Sunday, March 17, 2013

Ghost Busters We're Not

“You put us in a hotel that is HAUNTED?”
Thirty minutes after booking the room for our overnighter in Sedalia, I discovered that the hotel of my choice, the glorious Hotel Bothwell in downtown Sedalia, had been featured on one of those hauntedhotel shows. Kelly and I decided not to tell the girls, but I wondered if maybe that’s why a small suite at the Bothwell cost no more than a standard room at the Best Western.
They found out when their cheerleader friends at the fairgrounds asked where they were sleeping that night. “We can’t stay there, we can’t stay there, we're hungry, we can't stay there” they shouted all the way across town. “Look,” I said in my best now-girls-let’s-be-reasonable voice, “all the so-called paranormal activity only happens on the third floor. There are seven floors, so the chances of us getting a room on the third floor are slim.”


Kelly and the girls checked in while I got the rest of our luggage, and I heard familiar screams and nervous laughter as I walked in. Kelly held up our room key, clearly marked 320. “We’re doomed,” one of the girls moaned.
It was a tense ride up the elevator. The girls didn’t notice the fabulous lobby, with the crystal chandelier, the brilliant polished wood and the gleaming brass, the lovely fabrics on the chairs and walls. It was stunning.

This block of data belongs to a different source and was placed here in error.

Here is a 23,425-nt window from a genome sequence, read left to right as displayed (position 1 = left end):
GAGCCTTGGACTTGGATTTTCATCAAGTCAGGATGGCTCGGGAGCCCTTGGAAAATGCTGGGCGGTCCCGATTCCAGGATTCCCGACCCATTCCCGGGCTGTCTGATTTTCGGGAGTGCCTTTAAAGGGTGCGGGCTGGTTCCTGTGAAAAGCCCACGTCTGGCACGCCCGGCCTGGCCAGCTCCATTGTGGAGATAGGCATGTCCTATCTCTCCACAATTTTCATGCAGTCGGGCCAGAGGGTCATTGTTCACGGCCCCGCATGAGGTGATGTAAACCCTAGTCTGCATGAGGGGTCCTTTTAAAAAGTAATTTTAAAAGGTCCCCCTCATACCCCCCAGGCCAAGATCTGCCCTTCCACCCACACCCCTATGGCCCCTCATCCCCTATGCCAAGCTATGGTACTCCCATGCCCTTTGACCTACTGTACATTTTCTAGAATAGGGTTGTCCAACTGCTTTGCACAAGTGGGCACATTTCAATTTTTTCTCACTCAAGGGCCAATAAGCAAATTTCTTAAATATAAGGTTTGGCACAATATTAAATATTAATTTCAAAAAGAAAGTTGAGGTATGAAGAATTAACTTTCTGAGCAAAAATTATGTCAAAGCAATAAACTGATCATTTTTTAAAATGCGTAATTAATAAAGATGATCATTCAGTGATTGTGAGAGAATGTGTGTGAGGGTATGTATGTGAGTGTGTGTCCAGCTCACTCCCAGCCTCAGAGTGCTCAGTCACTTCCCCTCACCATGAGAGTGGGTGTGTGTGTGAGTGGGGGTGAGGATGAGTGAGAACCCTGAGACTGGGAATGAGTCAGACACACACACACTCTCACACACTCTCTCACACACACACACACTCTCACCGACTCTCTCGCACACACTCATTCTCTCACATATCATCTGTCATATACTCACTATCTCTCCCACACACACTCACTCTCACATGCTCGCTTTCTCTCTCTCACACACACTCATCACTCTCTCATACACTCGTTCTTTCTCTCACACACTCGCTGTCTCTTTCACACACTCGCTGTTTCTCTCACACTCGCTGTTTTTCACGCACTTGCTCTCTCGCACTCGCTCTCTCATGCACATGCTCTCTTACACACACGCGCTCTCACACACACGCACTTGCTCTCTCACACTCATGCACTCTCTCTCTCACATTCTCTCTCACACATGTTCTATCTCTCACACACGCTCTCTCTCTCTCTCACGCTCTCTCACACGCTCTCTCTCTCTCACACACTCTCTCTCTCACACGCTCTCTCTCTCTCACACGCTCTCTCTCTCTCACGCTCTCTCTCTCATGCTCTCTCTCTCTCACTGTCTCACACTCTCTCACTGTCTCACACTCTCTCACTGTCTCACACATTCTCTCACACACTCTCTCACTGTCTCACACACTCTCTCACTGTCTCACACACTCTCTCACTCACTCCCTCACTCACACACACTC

They jumped at every step, every shadowy doorway, every corner. They balked entering the room, holding each other and screeching. They went to the bathroom with the door open.
It took hours for them to settle down as their imaginations took hold of them. Of course, Kelly and I didn’t help, scratching on their door, turning out lights, making sudden “what’s that” sounds and “buwawhahaaaa” laughs.

It was actually a lot of fun, for at least two of us. Apparently the ghosts are accused of stealing small trinkets during the night, so Kelly and I tempted them with her cheer pin. It was still there when we awoke, so perhaps the spirits had the weekend off.

Haunted or not, I love these old grand hotels with their aging luxury. They are like scenes from movies, romantic old movies. They are packed with history, and the Bothwell, built in 1927, is no exception. Like all these old places, famous people visited often, including Harry Truman and Scott Joplin. And now, our girls.

We are going back again, but next time, sans children. The ghosts will have to decide for themselves. The girls won't be there to scare them off....

Sunday, February 24, 2013

And Aubrey Is Their Names

Like me, Aubrey has two middle names. Anne, from her mother, and Everly from, of course, the Everly Brothers. Her last name comes from me, at least until she marries. She knows all of that. What she doesn’t know is how her first name was chosen.
Partly, it is from the Bread song, as she thinks, but mostly it comes from this guy. His name is Aubrey, and I really liked his name.